Getting support from near and far

Nychole Villa, from Detroit, MI, together with Nicole Onyemeziem, from Chicago, IL, and Timari Claybourne, from Redford, MI presented “Unmasked” a Covid-19 app as part of their Mobile App Development course. The team identified the need for increased mental health support, given the uncertainty and isolation resulting from the pandemic. They developed an app that allows users to stay informed about Covid-19 and get strategies on how to safely navigate mental health challenges.

“Our presentation went great, I usually tend to be very nervous and stutter a lot when speaking in front of people, but somehow the support my team gave me, had given me a lot of confidence and I did a lot better than expected,” said Villa. “What I learned about working in a team is that if I want to make changes or add new ideas I have to speak up, no matter how scary it is for me. Also working together as one instead of working alone on sections is a lot more efficient; it saves time and really brings everyone’s perspectives to the picture.”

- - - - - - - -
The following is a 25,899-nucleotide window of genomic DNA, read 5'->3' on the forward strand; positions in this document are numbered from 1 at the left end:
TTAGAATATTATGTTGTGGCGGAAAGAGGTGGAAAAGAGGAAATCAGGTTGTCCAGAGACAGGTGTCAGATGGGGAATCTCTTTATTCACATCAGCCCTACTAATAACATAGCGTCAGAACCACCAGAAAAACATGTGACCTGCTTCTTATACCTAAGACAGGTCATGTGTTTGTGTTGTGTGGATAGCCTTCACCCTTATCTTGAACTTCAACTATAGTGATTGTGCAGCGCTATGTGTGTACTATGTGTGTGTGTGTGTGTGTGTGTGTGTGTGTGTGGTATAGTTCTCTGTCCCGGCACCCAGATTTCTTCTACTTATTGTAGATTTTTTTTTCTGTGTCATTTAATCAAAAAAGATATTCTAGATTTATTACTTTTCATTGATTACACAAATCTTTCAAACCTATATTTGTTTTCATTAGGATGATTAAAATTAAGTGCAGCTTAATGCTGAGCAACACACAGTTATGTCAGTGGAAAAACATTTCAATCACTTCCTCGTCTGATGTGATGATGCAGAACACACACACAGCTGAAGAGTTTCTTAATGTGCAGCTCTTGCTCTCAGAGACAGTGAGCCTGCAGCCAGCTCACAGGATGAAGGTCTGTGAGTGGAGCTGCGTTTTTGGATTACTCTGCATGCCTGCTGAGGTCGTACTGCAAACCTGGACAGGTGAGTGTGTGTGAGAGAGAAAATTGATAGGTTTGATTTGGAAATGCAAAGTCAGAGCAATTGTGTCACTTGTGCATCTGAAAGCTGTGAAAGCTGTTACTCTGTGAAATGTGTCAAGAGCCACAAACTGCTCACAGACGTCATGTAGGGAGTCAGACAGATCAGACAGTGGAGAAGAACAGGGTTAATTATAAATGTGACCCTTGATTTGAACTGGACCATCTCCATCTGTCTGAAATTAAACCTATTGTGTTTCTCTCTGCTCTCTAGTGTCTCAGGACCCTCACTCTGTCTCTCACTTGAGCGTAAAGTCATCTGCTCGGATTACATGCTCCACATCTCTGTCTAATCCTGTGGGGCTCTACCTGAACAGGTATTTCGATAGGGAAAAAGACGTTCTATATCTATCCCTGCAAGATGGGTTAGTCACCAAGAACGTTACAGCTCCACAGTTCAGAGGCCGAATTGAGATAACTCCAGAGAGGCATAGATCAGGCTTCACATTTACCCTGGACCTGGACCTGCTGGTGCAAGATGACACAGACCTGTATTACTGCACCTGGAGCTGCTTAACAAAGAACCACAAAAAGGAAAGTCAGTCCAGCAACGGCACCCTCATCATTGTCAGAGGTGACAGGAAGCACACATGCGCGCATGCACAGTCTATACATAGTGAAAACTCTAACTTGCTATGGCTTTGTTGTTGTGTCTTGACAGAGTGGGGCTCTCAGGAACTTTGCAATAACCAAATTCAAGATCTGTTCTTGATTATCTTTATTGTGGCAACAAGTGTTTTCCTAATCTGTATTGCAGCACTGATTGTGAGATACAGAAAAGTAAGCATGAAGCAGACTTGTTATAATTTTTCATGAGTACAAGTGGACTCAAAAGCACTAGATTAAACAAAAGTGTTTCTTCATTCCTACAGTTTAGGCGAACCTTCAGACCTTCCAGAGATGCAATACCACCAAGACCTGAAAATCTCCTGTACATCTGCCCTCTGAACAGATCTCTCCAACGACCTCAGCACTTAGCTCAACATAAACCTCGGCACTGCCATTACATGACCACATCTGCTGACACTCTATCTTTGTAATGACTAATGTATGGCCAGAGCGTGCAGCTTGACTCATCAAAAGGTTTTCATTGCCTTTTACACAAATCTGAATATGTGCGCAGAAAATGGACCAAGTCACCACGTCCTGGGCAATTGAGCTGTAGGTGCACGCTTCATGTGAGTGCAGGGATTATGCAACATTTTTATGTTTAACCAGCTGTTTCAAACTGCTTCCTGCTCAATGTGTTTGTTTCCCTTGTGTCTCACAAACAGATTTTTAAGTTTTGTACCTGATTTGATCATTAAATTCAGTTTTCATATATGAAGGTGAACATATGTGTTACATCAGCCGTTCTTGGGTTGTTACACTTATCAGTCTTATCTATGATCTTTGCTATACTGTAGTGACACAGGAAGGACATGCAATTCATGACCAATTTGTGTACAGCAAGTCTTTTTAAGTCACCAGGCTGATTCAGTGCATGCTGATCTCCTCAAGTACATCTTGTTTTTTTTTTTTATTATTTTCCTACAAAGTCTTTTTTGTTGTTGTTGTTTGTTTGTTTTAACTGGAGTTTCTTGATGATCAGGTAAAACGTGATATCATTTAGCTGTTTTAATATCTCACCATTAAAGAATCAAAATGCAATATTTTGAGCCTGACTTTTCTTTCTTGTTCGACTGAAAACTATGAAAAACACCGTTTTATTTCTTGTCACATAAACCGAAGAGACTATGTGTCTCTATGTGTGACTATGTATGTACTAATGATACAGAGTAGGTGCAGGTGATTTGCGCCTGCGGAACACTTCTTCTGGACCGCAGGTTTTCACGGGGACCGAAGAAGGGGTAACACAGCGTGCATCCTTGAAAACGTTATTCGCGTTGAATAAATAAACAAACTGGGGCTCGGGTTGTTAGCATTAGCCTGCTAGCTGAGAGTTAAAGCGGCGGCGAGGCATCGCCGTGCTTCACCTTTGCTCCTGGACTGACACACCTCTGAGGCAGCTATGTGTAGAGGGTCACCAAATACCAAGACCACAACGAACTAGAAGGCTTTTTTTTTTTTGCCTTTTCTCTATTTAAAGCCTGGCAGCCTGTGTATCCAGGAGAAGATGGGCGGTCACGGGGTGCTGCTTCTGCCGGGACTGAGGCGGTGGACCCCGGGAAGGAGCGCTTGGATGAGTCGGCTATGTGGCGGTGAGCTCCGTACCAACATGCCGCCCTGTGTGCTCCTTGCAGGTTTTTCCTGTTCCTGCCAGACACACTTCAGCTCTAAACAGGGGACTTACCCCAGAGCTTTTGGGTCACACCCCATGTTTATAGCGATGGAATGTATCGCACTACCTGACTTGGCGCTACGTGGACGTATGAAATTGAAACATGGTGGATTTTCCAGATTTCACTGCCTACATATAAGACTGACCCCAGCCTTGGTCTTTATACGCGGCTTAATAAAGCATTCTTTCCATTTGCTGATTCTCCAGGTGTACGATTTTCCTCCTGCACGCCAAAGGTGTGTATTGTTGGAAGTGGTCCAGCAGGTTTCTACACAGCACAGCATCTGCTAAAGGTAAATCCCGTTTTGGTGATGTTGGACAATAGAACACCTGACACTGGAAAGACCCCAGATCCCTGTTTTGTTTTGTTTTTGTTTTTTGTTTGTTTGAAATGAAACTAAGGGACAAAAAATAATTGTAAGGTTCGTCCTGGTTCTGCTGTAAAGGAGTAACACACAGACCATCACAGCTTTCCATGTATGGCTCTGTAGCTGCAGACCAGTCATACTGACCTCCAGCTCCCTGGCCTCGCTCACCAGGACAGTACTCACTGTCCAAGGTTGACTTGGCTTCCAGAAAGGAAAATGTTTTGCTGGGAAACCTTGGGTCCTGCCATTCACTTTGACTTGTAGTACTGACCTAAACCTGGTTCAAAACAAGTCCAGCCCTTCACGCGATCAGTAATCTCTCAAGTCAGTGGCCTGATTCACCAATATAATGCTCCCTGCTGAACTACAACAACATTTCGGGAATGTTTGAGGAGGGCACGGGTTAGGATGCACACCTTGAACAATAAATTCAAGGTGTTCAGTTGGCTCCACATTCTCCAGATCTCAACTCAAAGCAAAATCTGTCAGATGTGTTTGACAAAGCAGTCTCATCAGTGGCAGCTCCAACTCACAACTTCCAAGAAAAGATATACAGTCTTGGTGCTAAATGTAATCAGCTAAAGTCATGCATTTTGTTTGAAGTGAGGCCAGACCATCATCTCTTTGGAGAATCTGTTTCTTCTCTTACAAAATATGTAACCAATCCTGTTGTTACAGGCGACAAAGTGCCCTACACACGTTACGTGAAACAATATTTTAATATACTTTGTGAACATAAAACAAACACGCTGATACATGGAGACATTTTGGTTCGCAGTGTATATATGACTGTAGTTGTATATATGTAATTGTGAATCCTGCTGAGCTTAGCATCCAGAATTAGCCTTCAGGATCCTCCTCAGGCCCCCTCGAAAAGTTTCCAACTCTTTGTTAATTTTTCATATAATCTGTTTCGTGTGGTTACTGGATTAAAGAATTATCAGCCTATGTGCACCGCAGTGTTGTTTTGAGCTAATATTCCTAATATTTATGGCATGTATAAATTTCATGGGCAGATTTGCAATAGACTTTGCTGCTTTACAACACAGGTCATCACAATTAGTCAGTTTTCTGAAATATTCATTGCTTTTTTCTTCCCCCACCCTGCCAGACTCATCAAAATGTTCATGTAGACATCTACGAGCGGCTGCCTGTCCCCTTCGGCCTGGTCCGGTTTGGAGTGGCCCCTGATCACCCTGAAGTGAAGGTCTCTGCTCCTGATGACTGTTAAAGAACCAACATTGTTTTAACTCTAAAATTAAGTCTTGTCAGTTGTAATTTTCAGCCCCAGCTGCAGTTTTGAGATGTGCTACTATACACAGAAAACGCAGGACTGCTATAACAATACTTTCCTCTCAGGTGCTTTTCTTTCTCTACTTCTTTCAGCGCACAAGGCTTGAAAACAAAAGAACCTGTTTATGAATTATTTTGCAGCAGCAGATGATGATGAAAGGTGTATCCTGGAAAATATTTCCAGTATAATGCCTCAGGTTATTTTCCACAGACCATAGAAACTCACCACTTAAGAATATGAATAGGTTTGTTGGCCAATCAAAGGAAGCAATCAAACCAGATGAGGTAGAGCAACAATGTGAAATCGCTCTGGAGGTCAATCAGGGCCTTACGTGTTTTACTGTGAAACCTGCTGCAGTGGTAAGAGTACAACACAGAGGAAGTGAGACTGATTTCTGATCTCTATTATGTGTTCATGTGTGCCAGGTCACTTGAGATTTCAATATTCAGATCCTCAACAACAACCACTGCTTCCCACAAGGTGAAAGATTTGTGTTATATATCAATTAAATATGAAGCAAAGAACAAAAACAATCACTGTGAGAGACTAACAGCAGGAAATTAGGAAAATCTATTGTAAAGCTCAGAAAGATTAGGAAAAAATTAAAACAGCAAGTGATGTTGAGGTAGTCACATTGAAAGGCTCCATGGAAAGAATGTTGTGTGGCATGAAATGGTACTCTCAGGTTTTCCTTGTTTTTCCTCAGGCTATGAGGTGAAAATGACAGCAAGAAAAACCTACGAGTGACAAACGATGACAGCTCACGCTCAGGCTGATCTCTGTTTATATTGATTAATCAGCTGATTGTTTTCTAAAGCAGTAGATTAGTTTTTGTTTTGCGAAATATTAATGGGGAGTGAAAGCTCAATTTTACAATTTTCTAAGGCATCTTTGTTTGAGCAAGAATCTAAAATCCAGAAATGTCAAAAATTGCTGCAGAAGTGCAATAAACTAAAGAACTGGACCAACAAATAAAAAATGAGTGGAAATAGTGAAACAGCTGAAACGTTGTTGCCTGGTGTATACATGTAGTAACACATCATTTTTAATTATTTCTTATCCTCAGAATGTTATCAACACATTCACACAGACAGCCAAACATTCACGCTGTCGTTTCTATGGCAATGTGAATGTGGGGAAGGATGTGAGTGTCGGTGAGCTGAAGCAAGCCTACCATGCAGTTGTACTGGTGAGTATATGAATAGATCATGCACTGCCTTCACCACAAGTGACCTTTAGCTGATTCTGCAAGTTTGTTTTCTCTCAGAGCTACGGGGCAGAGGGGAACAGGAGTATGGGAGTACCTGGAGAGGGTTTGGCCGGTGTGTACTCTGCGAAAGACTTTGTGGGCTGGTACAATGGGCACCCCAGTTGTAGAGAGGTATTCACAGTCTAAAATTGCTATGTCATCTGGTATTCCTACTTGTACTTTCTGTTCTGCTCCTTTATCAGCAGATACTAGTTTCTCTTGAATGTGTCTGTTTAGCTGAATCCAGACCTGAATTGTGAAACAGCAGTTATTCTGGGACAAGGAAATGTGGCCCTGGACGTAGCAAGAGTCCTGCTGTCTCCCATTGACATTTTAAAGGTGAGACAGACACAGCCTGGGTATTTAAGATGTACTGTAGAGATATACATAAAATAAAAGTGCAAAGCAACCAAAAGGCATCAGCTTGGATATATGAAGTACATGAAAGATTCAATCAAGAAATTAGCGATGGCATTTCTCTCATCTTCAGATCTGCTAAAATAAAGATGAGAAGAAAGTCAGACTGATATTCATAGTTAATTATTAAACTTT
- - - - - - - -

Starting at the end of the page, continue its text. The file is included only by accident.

The virtual format, added Villa, also allowed her to invite others in her community that have supported her in MOSTEC. “They could see where their support has led me too. I’m really happy that one of my recommenders was able to attend my presentation, along with my best friend and my older sister in Texas, it made me feel more comfortable knowing I knew a few people in the crowd.”